Feel like you need more boost this season? Healthy snacks can be great pick-me-ups! Load up on lean protein, fiber and vitamin-rich snacks to give your body and mind a nutrition boost! Pack travel-friendly munchies like trail mix, granola, drinkable yogurt, bananas, apples, carrots, nuts and seeds. These easy-to-prepare snacks will keep you feeling satisfied without the added guilt. 
  
Reduce stress with food 
    During times of stress, vitamin C, vitamin B, magnesium and tyrosine are generally at lower levels. If your dietitian or physician recommends this, you can top up with a multivitamin, elemental supplement or choose foods rich in these nutrients! Camomile and lavender tea have also been found to have calming and soothing effects that can help counteract stress and anxiety during the winter months. 

Lighten up! 
    With darker and shorter days during this season, some people feel less productive, gloomier and generally sad. This is actually called Seasonal Affective Disorder (SAD). About 2-6% of Canadians will experience SAD and another 15% will experience a milder form of SAD in their lifetime (Mood Disorders Association of Ontario, 2015).  Light therapy (exposure to different types of therapeutic light) has been found to produce anti-depressant effects in 70% of people with SAD, with most seeing significant changes within two weeks of starting light therapy.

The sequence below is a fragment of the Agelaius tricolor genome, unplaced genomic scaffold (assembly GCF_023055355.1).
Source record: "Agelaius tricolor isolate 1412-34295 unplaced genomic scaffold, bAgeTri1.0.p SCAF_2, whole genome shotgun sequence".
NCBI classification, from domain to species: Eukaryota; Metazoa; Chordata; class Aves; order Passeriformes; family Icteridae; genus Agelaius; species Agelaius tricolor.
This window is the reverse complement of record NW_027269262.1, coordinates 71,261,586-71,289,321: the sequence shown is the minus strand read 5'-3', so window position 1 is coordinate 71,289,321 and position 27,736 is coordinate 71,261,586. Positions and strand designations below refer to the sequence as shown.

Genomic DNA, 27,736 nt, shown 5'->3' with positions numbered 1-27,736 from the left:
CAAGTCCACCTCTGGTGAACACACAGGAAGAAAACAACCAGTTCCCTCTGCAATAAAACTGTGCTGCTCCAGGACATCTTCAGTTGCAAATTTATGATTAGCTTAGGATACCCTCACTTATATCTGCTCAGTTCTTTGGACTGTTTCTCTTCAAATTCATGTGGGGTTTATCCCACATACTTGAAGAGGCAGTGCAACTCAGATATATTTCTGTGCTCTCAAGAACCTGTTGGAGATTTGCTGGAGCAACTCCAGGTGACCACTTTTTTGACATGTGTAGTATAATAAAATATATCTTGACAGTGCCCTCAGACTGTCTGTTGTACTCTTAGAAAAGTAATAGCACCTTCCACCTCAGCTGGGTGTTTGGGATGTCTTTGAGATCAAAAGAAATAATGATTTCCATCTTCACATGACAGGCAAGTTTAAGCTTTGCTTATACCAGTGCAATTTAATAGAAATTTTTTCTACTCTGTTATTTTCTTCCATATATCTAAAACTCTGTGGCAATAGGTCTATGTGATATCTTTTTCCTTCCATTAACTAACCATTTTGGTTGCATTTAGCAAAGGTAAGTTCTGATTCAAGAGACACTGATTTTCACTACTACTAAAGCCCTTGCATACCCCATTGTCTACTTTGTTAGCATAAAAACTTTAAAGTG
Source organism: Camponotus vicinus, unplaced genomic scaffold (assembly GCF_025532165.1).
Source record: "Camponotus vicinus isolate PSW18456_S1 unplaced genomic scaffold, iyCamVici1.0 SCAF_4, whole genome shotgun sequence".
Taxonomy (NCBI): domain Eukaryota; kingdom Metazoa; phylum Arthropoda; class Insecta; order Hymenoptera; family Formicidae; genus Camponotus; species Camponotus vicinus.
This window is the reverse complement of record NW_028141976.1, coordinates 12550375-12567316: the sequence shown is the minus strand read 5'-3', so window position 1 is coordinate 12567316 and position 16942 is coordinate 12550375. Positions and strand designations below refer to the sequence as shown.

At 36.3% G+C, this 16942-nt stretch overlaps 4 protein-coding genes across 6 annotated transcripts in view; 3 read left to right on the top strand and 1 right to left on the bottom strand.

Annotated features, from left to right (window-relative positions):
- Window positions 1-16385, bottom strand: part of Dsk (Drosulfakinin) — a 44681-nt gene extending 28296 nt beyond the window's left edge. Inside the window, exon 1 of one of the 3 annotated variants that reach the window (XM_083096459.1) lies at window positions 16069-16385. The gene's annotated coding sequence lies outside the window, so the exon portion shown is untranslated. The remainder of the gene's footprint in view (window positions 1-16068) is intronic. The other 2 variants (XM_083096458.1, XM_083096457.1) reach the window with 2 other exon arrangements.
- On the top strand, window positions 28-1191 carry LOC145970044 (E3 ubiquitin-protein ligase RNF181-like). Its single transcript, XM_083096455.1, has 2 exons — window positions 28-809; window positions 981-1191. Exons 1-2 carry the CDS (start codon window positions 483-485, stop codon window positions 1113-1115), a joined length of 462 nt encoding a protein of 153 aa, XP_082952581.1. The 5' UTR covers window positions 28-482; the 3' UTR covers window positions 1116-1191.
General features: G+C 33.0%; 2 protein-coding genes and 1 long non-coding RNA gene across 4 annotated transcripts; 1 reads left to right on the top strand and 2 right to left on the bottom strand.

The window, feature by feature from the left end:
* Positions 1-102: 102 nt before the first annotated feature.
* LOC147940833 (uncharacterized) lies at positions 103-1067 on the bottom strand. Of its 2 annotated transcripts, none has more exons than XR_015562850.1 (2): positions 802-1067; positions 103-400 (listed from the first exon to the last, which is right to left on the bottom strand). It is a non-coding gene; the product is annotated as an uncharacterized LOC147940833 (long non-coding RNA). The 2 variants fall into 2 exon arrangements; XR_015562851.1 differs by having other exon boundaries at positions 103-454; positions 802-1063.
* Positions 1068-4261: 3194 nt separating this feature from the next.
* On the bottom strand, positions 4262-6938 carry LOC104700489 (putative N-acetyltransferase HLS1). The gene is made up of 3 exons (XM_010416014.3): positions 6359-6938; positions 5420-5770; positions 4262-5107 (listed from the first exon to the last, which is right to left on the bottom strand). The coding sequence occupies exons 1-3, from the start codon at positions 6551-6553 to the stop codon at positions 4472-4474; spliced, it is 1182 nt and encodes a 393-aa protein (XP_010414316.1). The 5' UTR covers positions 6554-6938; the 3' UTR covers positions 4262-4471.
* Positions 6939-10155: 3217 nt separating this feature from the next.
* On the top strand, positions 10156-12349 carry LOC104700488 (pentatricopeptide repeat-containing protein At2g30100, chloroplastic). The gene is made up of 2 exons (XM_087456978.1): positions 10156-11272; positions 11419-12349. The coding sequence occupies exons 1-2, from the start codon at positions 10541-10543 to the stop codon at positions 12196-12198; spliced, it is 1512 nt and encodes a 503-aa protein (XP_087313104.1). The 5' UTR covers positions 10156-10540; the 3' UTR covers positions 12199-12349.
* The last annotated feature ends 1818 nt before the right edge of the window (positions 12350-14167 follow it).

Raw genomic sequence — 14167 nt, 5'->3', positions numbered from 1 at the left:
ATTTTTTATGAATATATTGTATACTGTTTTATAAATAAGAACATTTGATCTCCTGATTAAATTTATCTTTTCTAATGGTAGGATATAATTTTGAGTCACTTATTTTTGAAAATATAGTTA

Medicine cabinet 
    Fighting the cold and the flu can be challenging during the winter so it is important to always have medications on hand. Supplementing with natural remedies like vitamin C (or eating vitamin C-rich foods like bell peppers, citrus fruits) can also help boost your immunity. Research has found that herbal ginseng and lemon tea can be helpful in controlling for cold and flu symptoms. If you haven’t it is probably best to also get your flu shot!   
    During the winter, we also tend to ignore allergies (the ones we get indoors). Because we tend to shut our windows tight, the circulation of outside air might not always happen and dust and dander may get trapped inside. If you have allergies to dust, having allergy medication might be a good idea during the winter time. Also, it is best to change your air filters once every month or every three months depending on the type of filter. Manufacturers usually make a recommendation on their packaging or on their website. 

Music to the mood
    Studies have found that listening to happy and upbeat music with the intent of being happier can actually make you more happy. Having a positive mindset to be happy, while listening to these songs could actually work! Having said that, don’t be afraid to sing and dance while you’re at it! 

Being artsy   
    Being creative can actually help lift your spirits. Try doing arts and crafts, writing journals, stories or poems, dancing, singing, or playing an instrument! 

Rosanna Lee, PHEc., MHSc., BASc. is a nutrition and health expert, a professional home economist and an avid foodie with diverse experiences in healthcare, community nutrition, industry, education, public health and research. Call: (647) 889-8854.